And the most helpful, right?

Yes, the most helpful and the most credible. You know our Hippocratic oath is like the clergy’s oath of secrecy. For doctors, it goes even deeper than that. I also speak six languages fluently. Although I couldn’t speak Afrikaans, everyone understood English.

I was young, naive, affable and optimistic. So were all of my colleagues. We got together and said it makes sense to protect these people. There wasn’t much discussion. Then there were journalists who heard about it and made it public. As there was positive feedback from the press, we got away with a slap on the wrist, although we were convinced we’d done the right thing.

At that time, Swiss people were completely inexperienced in overseas missions. Our leader himself didn’t know how a mission like that was supposed to run. What we did on our own initiative was certainly not part of the UN mandate. We even had an incident that made it to the cover of the Herald Tribune.

What was it?

That we were protecting rebels from the South African army in a small missionary hospital.

And it was true?

Yes, it was true. The missionaries wanted us to look after these injured rebels. We saw this as our job and weren’t aware that the UN didn’t have a mission to protect them. The South Africans were incensed and UN headquarters in New York weren’t too happy about it, either. But since the South Africans didn’t want to be viewed negatively, and we were transparent and cooperative, the whole thing wasn’t pursued any further.

But I have to emphasize that the South Africans always conducted themselves entirely correctly. I only found out later that the state authorities didn’t always stick to the rules of the game.

“My wife saved me from becoming a ‘war junkie’.”

 That was your first mission. Five months of adventure, and you came home a hero.

No, more like a tired little Swiss soldier who’s just come back from a tough refresher course.

What kind of an overall impression did you get?

Quite simply: what I liked was working with so many different people from so many different cultures to do a job. The job of bringing peace to a country that had only known war for 20 years. The recognition and gratitude expressed by the population for the work we were doing was so great that it filled us all with a sense of satisfaction and emotion.

I was then offered a head doctor position in another conflict in Cambodia. If I hadn’t married my wife and become a husband shortly before that, I would probably have gone. I think my wife saved me from becoming a “war junkie” who goes from one conflict to another.

I get the impression that you are, though, otherwise you wouldn’t have gone from conflict to conflict for nearly 30 years and continued to operate there. What happened the first time that you wanted to experience again and again?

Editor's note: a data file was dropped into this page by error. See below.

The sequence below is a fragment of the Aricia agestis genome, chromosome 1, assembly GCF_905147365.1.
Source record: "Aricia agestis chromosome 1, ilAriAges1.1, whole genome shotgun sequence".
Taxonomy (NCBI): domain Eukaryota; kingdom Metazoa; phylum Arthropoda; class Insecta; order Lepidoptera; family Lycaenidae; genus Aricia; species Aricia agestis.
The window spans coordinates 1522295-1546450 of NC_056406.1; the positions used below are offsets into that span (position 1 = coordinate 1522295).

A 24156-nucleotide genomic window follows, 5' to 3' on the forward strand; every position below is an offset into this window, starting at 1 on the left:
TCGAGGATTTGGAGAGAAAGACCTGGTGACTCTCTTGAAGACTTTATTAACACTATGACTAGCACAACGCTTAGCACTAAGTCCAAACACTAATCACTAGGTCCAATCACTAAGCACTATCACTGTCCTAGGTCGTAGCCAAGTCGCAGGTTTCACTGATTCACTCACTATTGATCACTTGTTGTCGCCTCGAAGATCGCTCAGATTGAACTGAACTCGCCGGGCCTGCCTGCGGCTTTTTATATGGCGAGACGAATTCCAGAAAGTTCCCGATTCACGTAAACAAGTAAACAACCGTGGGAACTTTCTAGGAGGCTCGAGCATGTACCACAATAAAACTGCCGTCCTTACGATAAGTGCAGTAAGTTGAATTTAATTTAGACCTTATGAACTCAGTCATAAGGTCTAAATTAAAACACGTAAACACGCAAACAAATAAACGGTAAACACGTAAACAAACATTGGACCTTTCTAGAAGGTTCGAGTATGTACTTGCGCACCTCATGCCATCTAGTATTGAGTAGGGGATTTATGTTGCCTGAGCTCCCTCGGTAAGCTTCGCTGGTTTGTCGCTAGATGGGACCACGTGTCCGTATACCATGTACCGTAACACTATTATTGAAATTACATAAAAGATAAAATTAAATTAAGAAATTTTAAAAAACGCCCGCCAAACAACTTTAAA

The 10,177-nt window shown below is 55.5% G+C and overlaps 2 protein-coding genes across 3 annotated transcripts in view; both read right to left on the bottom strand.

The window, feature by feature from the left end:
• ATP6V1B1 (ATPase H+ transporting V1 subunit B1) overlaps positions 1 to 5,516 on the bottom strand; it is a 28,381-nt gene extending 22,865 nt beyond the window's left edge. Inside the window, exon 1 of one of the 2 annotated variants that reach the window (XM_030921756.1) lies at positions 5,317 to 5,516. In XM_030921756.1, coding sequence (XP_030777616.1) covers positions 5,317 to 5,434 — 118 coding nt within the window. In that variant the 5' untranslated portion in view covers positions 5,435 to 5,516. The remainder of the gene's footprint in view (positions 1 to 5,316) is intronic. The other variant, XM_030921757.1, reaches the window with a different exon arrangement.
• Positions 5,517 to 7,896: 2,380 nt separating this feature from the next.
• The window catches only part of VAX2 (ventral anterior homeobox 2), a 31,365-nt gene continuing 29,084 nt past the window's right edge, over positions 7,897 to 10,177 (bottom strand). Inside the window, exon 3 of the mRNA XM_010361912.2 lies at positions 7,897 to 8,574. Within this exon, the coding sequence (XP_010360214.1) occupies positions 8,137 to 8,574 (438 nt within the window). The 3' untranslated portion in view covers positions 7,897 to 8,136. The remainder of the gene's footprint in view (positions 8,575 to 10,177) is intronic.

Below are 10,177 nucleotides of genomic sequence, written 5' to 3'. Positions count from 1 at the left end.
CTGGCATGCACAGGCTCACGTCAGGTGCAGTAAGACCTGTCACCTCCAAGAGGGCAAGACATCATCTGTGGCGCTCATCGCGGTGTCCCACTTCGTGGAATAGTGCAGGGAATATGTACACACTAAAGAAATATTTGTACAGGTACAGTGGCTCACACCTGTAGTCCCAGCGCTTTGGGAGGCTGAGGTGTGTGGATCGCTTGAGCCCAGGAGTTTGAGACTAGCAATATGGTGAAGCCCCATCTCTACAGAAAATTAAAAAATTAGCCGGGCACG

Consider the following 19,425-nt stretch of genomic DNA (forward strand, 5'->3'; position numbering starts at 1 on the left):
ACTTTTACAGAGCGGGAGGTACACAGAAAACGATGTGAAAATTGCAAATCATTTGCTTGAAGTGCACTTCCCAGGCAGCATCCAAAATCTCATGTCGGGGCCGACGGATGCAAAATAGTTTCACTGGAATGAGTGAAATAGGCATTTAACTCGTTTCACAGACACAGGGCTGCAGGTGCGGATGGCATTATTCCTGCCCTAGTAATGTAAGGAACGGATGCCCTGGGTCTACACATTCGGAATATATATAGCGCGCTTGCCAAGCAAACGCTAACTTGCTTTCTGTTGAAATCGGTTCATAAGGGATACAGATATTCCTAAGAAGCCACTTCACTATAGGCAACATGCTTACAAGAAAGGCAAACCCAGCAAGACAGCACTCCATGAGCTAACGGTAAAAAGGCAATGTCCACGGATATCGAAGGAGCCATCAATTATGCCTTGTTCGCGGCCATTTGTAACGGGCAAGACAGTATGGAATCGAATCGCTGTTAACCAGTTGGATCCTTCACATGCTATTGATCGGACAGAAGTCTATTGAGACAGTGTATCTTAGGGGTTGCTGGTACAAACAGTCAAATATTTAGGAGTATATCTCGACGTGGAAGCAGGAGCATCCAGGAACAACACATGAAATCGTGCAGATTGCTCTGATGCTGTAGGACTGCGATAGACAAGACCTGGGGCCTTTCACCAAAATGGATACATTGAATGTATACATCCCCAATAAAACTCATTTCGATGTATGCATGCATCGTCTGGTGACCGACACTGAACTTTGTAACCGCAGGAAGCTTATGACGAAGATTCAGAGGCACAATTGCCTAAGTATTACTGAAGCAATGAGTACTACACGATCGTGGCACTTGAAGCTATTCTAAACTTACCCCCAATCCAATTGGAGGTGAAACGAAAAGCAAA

I realized I was born for this life. It matches my skill set.

A calling?

Yes, a calling, you could put it that way. I was called to be this type of doctor. I believe I can bring order to chaos and help people who are in difficult situations in life.

Why is it that many doctors don’t want to do that and say I’m definitely not going to a war zone and running the risk that I’ll come back in a coffin?

Because they’ve got a working brain and are capable of a good risk assessment. You probably need to be a bit disturbed to do it. But then, what about those base jumpers or skiers who speed down a steep mountain a 100 kilometers per hour? I would never do that in my life. I see going into a war zone, where I know the chances of dying are much bigger, completely differently.

Why?

Probably because it makes a difference whether I’m there or not. I’ve never been somewhere where we haven’t been able to change something for the better. I see that a lot fewer people die when we’re there. What’s more rewarding than saving other people’s lives when you risk your own?

As doctors, it’s our vocation, our calling. I completely understand that not everyone wants to risk their families and everything else. If you’d asked me as a 14-year-old boy, I would have shaken my head. Back then, I would never have done anything like this in my life. But the fact that I slipped into it gradually and it always turned out OK, at some point you start thinking you’re…

…invincible?

No, but you feel like nothing can harm you. That’s a bit dangerous. In the First World War, that cost many people their lives. If a soldier charged forth and was the only one to come back, they thought they were untouchable. One day you might not be so lucky, I’m aware of that too. I think you need to have a kind of hubris.